But there's another interesting statistic revealed by the study: In 3.5% of the cases news broke on blogs first, before later being picked up by the news sites. Thanks to innovations like Twitter, and an increasingly professional blogosphere, it's this stat that CNN, the BBC and their ilk need to keep an eye on. As time passes it's only going to rise.

[Memetracker via The New York Times]

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  • Kit Eaton

    @All. Not sure the Neiman piece is a rebuttal as such--I'd expect to see a proper rebuttal published in the form of a peer-reviewed paper in a journal, drawing its own conclusions and leading the discussion onwards and upwards. Until then it's just an informed opinion that questions the original study. The Cornell group were confident enough with their methodology to publish the results at a conference.

  • Manjit Syven Birk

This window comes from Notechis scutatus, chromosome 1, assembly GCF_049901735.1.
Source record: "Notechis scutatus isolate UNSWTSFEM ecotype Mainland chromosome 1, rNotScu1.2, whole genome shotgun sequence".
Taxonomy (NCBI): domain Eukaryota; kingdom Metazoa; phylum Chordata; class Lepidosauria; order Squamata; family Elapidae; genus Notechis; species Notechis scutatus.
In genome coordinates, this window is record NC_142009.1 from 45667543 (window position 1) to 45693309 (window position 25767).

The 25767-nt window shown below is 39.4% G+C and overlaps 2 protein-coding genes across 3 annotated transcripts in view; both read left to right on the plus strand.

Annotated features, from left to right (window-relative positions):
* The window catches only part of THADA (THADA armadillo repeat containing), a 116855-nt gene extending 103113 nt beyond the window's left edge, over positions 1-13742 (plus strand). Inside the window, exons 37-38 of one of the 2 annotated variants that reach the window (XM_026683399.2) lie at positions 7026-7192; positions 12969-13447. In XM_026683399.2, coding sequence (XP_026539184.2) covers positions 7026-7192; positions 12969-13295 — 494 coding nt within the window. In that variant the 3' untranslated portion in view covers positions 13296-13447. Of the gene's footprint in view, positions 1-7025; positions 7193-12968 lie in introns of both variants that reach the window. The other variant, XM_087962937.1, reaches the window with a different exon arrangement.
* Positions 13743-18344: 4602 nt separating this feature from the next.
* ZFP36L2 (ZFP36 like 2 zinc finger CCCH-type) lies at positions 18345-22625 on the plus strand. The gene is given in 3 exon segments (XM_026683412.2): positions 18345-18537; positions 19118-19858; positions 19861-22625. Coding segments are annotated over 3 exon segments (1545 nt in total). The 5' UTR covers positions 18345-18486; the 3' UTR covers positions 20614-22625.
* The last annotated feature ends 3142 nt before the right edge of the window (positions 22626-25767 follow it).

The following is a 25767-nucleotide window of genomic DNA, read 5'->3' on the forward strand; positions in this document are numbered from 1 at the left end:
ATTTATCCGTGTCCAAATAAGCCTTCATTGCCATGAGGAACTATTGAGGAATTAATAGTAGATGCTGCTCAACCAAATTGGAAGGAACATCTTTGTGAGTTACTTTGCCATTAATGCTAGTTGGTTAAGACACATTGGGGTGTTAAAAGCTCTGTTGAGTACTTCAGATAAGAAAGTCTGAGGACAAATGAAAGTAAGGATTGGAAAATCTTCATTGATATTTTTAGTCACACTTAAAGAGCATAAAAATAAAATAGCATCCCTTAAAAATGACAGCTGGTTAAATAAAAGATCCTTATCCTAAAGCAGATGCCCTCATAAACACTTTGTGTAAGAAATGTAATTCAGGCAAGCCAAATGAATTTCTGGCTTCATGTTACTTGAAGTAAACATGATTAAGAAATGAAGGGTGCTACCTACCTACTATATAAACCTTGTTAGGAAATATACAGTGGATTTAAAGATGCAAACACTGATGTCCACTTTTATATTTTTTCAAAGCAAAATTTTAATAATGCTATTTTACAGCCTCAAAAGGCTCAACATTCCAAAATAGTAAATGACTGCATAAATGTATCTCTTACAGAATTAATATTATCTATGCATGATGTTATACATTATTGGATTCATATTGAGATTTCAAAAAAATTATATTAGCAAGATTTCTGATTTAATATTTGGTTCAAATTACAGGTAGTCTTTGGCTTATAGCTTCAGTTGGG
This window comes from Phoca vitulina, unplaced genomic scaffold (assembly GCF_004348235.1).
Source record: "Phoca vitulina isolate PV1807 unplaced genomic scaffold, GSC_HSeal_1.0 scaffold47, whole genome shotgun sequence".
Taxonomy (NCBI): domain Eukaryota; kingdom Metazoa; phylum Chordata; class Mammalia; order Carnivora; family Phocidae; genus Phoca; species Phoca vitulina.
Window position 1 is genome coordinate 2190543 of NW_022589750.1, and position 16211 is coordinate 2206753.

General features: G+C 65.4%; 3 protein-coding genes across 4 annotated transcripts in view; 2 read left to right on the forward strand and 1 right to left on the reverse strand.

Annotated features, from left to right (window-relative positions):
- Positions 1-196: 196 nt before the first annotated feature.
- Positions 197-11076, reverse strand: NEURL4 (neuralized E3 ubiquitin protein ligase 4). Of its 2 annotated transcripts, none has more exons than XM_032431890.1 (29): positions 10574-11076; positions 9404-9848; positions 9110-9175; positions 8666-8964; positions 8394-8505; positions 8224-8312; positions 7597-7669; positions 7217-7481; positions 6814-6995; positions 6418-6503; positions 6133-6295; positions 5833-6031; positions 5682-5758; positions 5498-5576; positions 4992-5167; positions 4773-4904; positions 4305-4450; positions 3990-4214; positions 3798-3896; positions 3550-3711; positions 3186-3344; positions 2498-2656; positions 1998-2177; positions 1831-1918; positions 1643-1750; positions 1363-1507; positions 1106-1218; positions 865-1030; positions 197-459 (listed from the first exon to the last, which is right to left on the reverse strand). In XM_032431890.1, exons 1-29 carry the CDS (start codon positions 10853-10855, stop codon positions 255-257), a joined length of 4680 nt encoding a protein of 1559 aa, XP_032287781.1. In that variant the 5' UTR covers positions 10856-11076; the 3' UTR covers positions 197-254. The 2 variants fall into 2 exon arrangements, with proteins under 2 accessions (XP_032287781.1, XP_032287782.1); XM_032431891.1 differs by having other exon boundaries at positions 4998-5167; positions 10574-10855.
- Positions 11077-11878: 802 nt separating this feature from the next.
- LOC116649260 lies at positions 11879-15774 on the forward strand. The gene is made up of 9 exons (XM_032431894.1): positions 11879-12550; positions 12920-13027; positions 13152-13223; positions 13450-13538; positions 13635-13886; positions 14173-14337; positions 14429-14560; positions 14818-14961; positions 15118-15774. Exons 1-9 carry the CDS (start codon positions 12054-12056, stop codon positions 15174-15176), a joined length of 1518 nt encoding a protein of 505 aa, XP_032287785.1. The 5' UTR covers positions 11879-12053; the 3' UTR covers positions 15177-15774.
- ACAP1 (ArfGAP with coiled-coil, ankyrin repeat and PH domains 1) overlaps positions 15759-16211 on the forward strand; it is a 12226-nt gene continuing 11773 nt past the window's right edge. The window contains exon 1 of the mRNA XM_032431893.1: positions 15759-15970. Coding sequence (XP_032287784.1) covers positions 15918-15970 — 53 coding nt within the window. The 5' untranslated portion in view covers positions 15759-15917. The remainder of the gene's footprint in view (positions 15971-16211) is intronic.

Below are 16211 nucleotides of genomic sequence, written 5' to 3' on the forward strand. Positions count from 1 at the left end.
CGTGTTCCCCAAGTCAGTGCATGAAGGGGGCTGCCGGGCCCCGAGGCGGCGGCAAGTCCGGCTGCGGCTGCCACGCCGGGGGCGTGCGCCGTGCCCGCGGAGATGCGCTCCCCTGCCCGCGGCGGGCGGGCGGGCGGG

Flawed methodology assumes that the news cycle is a science. It is not, it is a deeply flawed construct that is based more on mythologies than science, more on opinion than fact. My first response to this graph led merely reminds me to focus on the quality of MY OWN news consumption. This graph is a consumable, it is a disposable construct that has a given shelf-life and in that respect NY Times column inches are as disposable as the ever flowing cycle of blogs. It is obvious that the Neiman Journalism Lab does a terrific job of enabling statistical verification and integrity and who cannot welcome such precision and quality analysis, but Clayton Christensen has also shown that sometimes when we focus merely on the quality aspect we invite the innovators dilemma. The key issue for the news cycle is more on the lines of this disruptive innovation. I wish we could reserve exact and accurate science into areas such as nutrition rather than the news cycle. Take Micheal Pollan for example http://www.michaelpollan.com/ - first we see he is a contributing writer to the New York Times, so pointing out this statistical anomaly won't stop the NY Times from being a collector point for an always emerging braintrust, but more importantly Pollan is focused on what goes into the body, which in turn affects one aspect of mental fitness. Zachary Seward at Neiman quotes a Cornell professor Jon Kleinburg who says "“This shows how important it is to look at blogs and news media as one single organism.” I think its even more imperative to look at the news media and media consumption as one single organism but in quoting a Cornell professor it also reminds me that we continue live in a very small world, and the only people who are capable of expanding that world is our given selves - but I do appreciate Noah's link, because it led me down a new pathway of thinking - and new pathways of thinking best sums up the word "New Media" to me, it is an emergent journey that should cross multiple discipline boundaries not merely a scientific one or even interesting conversation. . . M.